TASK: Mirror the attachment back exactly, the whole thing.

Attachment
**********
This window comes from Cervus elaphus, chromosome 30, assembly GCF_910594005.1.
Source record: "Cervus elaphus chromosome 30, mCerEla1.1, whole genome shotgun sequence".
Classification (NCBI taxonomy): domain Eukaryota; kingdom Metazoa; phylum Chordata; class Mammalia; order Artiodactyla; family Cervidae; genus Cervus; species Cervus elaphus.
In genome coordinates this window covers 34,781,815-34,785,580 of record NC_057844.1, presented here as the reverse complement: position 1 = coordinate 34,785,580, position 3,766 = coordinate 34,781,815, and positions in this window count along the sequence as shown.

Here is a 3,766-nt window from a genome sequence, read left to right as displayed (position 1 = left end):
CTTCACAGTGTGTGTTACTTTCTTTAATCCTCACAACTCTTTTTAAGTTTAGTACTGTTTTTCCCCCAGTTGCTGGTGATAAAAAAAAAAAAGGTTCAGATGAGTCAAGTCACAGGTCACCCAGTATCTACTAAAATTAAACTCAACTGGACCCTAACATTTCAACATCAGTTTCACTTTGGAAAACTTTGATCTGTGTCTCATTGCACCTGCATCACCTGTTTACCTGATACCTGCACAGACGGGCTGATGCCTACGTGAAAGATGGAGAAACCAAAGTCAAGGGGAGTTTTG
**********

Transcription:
This window comes from Cervus elaphus, chromosome 30, assembly GCF_910594005.1.
Source record: "Cervus elaphus chromosome 30, mCerEla1.1, whole genome shotgun sequence".
Classification (NCBI taxonomy): domain Eukaryota; kingdom Metazoa; phylum Chordata; class Mammalia; order Artiodactyla; family Cervidae; genus Cervus; species Cervus elaphus.
In genome coordinates this window covers 34,781,815-34,785,580 of record NC_057844.1, presented here as the reverse complement: position 1 = coordinate 34,785,580, position 3,766 = coordinate 34,781,815, and positions in this window count along the sequence as shown.

Here is a 3,766-nt window from a genome sequence, read left to right as displayed (position 1 = left end):
CTTCACAGTGTGTGTTACTTTCTTTAATCCTCACAACTCTTTTTAAGTTTAGTACTGTTTTTCCCCCAGTTGCTGGTGATAAAAAAAAAAAAGGTTCAGATGAGTCAAGTCACAGGTCACCCAGTATCTACTAAAATTAAACTCAACTGGACCCTAACATTTCAACATCAGTTTCACTTTGGAAAACTTTGATCTGTGTCTCATTGCACCTGCATCACCTGTTTACCTGATACCTGCACAGACGGGCTGATGCCTACGTGAAAGATGGAGAAACCAAAGTCAAGGGGAGTTTTG